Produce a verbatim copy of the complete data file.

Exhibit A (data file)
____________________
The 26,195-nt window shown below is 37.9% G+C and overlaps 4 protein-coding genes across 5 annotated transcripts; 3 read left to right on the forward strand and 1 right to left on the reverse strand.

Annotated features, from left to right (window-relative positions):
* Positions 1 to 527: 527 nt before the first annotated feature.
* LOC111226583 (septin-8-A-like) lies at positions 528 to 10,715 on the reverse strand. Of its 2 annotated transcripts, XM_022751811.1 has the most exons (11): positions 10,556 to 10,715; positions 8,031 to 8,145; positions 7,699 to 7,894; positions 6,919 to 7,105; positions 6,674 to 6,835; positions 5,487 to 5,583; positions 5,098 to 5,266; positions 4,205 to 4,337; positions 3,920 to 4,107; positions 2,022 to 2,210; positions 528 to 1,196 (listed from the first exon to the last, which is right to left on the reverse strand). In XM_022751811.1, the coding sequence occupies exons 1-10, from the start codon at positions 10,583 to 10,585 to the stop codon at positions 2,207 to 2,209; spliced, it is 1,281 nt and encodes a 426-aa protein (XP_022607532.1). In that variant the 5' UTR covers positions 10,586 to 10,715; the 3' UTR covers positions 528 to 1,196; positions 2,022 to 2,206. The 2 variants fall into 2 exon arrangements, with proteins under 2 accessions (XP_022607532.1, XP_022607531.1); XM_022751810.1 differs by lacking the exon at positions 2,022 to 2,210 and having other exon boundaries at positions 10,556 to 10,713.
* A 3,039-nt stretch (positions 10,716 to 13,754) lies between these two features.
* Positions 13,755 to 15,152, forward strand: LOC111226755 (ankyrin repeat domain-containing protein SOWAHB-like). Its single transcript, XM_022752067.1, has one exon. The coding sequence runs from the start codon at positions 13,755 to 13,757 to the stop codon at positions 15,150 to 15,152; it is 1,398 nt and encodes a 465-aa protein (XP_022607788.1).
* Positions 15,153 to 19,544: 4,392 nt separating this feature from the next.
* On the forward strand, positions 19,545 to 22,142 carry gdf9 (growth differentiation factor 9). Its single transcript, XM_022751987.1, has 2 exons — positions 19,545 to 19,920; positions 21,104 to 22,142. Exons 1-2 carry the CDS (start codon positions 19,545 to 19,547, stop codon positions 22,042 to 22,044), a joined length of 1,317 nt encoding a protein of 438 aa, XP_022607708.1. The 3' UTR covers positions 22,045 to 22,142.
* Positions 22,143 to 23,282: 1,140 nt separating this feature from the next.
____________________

The 26,195-nt window shown below is 37.9% G+C and overlaps 4 protein-coding genes across 5 annotated transcripts; 3 read left to right on the forward strand and 1 right to left on the reverse strand.

Annotated features, from left to right (window-relative positions):
* Positions 1 to 527: 527 nt before the first annotated feature.
* LOC111226583 (septin-8-A-like) lies at positions 528 to 10,715 on the reverse strand. Of its 2 annotated transcripts, XM_022751811.1 has the most exons (11): positions 10,556 to 10,715; positions 8,031 to 8,145; positions 7,699 to 7,894; positions 6,919 to 7,105; positions 6,674 to 6,835; positions 5,487 to 5,583; positions 5,098 to 5,266; positions 4,205 to 4,337; positions 3,920 to 4,107; positions 2,022 to 2,210; positions 528 to 1,196 (listed from the first exon to the last, which is right to left on the reverse strand). In XM_022751811.1, the coding sequence occupies exons 1-10, from the start codon at positions 10,583 to 10,585 to the stop codon at positions 2,207 to 2,209; spliced, it is 1,281 nt and encodes a 426-aa protein (XP_022607532.1). In that variant the 5' UTR covers positions 10,586 to 10,715; the 3' UTR covers positions 528 to 1,196; positions 2,022 to 2,206. The 2 variants fall into 2 exon arrangements, with proteins under 2 accessions (XP_022607532.1, XP_022607531.1); XM_022751810.1 differs by lacking the exon at positions 2,022 to 2,210 and having other exon boundaries at positions 10,556 to 10,713.
* A 3,039-nt stretch (positions 10,716 to 13,754) lies between these two features.
* Positions 13,755 to 15,152, forward strand: LOC111226755 (ankyrin repeat domain-containing protein SOWAHB-like). Its single transcript, XM_022752067.1, has one exon. The coding sequence runs from the start codon at positions 13,755 to 13,757 to the stop codon at positions 15,150 to 15,152; it is 1,398 nt and encodes a 465-aa protein (XP_022607788.1).
* Positions 15,153 to 19,544: 4,392 nt separating this feature from the next.
* On the forward strand, positions 19,545 to 22,142 carry gdf9 (growth differentiation factor 9). Its single transcript, XM_022751987.1, has 2 exons — positions 19,545 to 19,920; positions 21,104 to 22,142. Exons 1-2 carry the CDS (start codon positions 19,545 to 19,547, stop codon positions 22,042 to 22,044), a joined length of 1,317 nt encoding a protein of 438 aa, XP_022607708.1. The 3' UTR covers positions 22,045 to 22,142.
* Positions 22,143 to 23,282: 1,140 nt separating this feature from the next.